This isn’t so much a review, more my first impressions and experience with this lovely new gadget!
I’ve used Kodi/OSMC for a long time now on my Raspberry Pi (the original, and then the 2 when it came out), and it was always rock solid; I left it running 24/7 with a 3tb drive hooked up to it, and used the Android remote app to navigate. It was always a dream to use, but it lacked some of the “oomph” I wanted/needed; so many things these days are encoded in h265/HEVC and/or Hi10 that it was beginning to be more and more likely that anything I wanted to play just wouldn’t. That’s not the fault of OSMC as such, just that the hardware it was running on wasn’t powerful enough. This meant that I needed to find less well-encoded versions of files, which then ate up more and more hard drive space. So I decided to take the plunge and nab myself one of these lovely new Vero 4k units – since I love OSMC, this would fix the only issue I had, which was power. And that was a good choice!
Over the years I’ve upgraded and added to my media setup. I built a mini-PC that’s fairly powerful and energy efficient, and is small enough to put anywhere; it has around 7tb of storage inbuilt, and was running Plex, which did a lot of what I wanted, though not everything. I’ve also managed to get a Samsung 50” 4k TV, and am watching more and more 4k content – so I thought I’d rearrange things a little. I plugged the 3tb external drive into the mini-PC, organised everything better in a coherent folder layout, setup internal network shares to everything on there, with the idea being that it can act as a server/central location for all my media, with the intention of the Vero 4k accessing everything over said shares.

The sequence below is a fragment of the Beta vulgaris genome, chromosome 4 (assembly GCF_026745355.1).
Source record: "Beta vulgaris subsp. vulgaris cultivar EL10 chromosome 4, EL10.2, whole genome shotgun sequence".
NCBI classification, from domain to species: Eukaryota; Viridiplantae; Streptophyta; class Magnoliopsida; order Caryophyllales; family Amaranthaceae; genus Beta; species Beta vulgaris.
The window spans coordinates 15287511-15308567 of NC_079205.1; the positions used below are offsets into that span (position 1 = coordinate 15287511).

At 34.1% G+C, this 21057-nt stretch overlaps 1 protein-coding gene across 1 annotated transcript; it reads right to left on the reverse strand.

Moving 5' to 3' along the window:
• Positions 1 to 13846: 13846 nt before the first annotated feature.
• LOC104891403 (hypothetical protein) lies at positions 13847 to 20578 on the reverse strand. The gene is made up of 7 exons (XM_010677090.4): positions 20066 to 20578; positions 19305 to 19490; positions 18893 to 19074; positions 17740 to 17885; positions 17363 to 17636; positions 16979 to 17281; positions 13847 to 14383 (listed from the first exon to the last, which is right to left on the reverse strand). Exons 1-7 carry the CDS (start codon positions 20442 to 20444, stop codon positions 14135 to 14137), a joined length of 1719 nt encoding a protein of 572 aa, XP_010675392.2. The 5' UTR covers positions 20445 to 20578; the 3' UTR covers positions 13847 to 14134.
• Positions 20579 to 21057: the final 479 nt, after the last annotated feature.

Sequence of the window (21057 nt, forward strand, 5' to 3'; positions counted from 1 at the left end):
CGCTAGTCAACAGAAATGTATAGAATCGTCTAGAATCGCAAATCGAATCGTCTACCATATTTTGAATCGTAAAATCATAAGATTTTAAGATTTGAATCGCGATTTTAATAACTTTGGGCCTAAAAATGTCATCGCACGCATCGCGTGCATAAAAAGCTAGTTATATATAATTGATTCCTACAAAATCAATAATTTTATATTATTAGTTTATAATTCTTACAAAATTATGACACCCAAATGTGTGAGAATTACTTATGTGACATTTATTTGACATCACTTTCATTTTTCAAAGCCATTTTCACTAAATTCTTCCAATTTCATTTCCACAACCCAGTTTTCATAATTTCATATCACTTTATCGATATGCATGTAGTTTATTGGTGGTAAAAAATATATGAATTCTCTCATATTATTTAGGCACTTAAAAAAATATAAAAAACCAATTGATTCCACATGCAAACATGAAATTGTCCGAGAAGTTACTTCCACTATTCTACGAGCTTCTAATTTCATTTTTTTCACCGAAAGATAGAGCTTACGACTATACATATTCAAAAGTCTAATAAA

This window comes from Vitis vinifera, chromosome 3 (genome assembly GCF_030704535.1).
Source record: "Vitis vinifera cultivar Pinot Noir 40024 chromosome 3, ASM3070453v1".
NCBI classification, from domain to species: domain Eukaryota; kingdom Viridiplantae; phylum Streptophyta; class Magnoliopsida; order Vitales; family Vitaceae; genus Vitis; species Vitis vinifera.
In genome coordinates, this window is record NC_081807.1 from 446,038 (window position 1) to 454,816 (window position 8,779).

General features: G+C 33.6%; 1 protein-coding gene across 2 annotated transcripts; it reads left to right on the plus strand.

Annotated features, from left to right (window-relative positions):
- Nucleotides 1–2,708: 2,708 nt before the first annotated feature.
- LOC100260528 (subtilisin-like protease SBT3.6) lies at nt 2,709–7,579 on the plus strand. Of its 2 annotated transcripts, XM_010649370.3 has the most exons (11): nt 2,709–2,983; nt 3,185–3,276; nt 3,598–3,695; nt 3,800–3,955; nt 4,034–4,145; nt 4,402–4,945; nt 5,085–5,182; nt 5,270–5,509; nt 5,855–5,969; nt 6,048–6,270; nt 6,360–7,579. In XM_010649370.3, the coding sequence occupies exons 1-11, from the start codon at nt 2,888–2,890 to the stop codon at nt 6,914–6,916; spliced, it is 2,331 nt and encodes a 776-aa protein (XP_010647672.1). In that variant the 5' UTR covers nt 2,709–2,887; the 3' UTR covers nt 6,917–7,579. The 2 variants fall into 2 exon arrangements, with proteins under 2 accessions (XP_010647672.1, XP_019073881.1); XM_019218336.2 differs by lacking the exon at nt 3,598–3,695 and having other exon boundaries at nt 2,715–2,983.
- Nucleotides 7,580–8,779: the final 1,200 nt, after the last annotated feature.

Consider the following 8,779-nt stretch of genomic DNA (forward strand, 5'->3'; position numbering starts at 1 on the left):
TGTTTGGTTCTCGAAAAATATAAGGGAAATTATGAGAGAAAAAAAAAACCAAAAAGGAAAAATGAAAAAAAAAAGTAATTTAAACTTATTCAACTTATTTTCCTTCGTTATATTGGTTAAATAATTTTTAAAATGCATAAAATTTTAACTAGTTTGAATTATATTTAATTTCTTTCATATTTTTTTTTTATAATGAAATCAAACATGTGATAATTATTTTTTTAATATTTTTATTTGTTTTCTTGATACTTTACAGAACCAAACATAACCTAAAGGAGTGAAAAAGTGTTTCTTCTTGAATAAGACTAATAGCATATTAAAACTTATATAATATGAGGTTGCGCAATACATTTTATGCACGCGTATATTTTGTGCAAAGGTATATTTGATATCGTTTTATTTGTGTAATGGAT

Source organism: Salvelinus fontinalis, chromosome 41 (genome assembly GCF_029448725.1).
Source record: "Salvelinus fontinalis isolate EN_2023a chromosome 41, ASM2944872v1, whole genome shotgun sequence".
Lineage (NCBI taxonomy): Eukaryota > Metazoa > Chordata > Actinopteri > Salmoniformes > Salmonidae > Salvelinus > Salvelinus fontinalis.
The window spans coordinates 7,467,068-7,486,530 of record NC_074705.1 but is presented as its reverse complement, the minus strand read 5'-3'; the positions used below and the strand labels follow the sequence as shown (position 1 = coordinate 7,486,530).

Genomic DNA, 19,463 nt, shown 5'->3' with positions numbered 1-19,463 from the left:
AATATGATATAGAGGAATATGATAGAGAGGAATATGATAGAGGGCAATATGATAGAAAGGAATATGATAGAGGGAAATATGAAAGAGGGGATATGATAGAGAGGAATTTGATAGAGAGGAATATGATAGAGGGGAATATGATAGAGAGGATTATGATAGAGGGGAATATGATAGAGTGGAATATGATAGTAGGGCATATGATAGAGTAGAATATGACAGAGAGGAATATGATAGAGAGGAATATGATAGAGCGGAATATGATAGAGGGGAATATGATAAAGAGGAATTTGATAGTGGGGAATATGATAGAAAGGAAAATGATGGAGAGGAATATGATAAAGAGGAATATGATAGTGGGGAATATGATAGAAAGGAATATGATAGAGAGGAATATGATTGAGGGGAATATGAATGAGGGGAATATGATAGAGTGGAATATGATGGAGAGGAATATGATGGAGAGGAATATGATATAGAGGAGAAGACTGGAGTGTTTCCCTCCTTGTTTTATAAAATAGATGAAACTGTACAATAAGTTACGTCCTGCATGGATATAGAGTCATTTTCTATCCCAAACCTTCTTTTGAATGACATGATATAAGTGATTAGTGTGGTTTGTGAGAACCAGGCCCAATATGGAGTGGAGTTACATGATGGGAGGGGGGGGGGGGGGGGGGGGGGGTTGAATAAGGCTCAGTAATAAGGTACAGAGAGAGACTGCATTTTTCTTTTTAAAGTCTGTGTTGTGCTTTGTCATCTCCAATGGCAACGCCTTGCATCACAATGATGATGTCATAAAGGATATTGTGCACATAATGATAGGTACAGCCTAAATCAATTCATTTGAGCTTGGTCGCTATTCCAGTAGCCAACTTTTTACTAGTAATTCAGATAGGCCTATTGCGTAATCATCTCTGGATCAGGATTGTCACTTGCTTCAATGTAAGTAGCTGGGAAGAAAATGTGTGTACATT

I managed to get my Vero 4k in perfect condition around 6 days after ordering – which I was very happy about, since I’m in the Netherlands and Post NL tend to either be slow or play football with your parcels! Sadly I haven’t got any unboxing pictures as I was just too keen, and wanted to get playing with it. But one thing that struck me was how SMALL the actual unit is; I knew it was going to be compact, but this thing really is TINY, and even more so when stuck on a display under a 50” TV. The only way I’d notice it was there is thanks to the attractive blue light that’s on the front of it! Everything you need is in the box, including the power adapter (and the correct one for my country, to boot!), an HDMI cable (so annoying when you buy things that use HDMI and they don’t include a cable!), remote control, USB dongle for the remote, and an included battery. Also included was an IR receiver, which I won’t use, but was nice to see included for those who will. Eagerly I got it plugged in, made sure the TV was on and set to the right source, and then applied power. Within 30 seconds I was already at the familiar main menu, and ready to go!
Now, I’m no slouch with these things and thought the best thing to do would be to install all updates; 17.1 had dropped in the time between me ordering and it arriving, so I wanted to make sure I had all of the latest bugfixes. The update took about 60 seconds – and then, unfortunately, promptly crashed with a sad frowning face on the screen once it’d got to the menu. I wasn’t too worried about this as (a) I work in IT and know these things happen, and (b) I’d already read the forums and found this was a known issue, and it hasn’t happened since.
The next thing I did was set the box to output at 2160p, which in hindsight wasn’t the best idea; I was thinking that the higher resolution would be better, but more on that in a moment!